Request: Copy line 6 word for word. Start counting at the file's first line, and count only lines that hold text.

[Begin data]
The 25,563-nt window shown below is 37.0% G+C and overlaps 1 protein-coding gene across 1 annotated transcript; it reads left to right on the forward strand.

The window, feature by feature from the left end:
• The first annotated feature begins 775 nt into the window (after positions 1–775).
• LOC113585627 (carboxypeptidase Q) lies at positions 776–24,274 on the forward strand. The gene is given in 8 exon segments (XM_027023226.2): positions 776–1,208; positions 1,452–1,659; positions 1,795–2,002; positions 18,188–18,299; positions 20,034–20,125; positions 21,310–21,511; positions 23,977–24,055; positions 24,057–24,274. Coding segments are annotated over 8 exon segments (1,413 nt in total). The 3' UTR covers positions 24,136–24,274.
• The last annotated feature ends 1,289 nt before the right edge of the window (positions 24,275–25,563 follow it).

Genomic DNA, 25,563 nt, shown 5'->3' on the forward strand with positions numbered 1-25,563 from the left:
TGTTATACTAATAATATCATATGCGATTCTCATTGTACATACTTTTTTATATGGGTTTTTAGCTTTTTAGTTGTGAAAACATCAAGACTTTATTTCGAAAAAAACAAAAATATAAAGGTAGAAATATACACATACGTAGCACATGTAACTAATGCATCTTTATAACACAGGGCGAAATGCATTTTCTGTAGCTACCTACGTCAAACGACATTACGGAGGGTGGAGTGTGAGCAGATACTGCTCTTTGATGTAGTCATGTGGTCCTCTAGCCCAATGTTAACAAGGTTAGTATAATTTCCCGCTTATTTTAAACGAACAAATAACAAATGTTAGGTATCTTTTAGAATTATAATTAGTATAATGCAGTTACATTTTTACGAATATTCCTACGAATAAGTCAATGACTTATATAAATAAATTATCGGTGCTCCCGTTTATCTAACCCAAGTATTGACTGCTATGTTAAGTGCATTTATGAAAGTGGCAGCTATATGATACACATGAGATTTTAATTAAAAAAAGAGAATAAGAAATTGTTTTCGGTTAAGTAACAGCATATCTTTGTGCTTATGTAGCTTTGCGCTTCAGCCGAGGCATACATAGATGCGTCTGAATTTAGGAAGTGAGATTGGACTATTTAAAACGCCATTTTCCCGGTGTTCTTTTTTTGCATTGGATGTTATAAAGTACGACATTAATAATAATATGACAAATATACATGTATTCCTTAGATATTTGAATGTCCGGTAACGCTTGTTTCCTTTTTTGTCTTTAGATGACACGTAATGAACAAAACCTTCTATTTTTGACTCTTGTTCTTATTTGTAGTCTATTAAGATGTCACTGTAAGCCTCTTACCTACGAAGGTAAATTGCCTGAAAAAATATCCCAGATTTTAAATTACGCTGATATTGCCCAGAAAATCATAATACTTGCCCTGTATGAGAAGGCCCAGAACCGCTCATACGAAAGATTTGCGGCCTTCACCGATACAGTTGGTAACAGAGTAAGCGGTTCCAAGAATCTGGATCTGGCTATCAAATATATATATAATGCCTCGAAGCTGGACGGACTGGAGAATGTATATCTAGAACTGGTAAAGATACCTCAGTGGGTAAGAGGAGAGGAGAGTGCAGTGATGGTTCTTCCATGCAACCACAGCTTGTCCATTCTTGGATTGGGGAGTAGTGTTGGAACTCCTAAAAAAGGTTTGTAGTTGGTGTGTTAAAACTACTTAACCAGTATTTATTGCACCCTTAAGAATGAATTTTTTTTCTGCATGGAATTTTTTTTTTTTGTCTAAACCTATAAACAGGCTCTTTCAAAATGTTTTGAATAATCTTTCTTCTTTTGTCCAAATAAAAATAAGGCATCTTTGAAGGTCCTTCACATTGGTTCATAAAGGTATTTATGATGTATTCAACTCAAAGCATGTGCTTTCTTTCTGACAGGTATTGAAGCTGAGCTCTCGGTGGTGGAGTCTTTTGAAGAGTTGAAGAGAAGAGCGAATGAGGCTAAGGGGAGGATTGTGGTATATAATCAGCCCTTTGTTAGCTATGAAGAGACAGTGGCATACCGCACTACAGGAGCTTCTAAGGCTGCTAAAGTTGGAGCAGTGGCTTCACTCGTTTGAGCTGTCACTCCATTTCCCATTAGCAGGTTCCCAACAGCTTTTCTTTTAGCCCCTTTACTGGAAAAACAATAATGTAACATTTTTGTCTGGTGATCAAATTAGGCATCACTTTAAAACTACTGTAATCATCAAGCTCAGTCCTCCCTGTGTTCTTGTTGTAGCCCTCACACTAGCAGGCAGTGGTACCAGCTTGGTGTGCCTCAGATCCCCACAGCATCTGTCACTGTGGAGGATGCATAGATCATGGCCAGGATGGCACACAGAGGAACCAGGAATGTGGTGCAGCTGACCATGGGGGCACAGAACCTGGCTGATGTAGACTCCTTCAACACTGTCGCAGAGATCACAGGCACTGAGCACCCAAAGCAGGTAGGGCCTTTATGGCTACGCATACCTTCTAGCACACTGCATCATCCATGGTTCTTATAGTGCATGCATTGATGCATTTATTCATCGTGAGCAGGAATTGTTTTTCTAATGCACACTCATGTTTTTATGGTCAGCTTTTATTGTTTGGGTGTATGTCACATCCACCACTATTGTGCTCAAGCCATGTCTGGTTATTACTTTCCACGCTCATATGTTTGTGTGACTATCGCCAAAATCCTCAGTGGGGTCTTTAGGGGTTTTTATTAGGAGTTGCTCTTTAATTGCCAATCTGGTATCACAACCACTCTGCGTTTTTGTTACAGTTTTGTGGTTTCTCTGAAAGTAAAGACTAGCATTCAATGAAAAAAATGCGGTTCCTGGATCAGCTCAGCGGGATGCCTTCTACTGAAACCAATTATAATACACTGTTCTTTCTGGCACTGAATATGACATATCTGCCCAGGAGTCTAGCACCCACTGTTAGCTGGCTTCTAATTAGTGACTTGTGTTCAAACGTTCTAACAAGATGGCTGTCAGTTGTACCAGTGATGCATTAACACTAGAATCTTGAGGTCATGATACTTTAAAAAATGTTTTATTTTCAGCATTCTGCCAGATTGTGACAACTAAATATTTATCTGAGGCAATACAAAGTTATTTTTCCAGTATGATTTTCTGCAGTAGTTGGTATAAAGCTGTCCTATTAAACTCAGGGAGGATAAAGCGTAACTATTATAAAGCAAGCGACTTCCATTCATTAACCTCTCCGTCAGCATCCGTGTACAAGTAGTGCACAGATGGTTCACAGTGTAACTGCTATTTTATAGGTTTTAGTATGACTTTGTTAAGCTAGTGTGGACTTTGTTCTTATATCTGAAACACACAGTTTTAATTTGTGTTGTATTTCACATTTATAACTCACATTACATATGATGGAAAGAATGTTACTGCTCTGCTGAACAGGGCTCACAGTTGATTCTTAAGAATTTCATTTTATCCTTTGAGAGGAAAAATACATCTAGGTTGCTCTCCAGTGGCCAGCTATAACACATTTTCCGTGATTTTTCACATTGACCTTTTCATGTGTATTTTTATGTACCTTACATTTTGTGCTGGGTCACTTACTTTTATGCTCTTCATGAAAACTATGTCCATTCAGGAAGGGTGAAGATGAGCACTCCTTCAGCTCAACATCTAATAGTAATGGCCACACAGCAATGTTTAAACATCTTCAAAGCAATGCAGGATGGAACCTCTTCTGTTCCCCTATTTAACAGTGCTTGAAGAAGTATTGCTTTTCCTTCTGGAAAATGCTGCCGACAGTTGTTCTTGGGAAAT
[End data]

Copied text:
Genomic DNA, 25,563 nt, shown 5'->3' on the forward strand with positions numbered 1-25,563 from the left: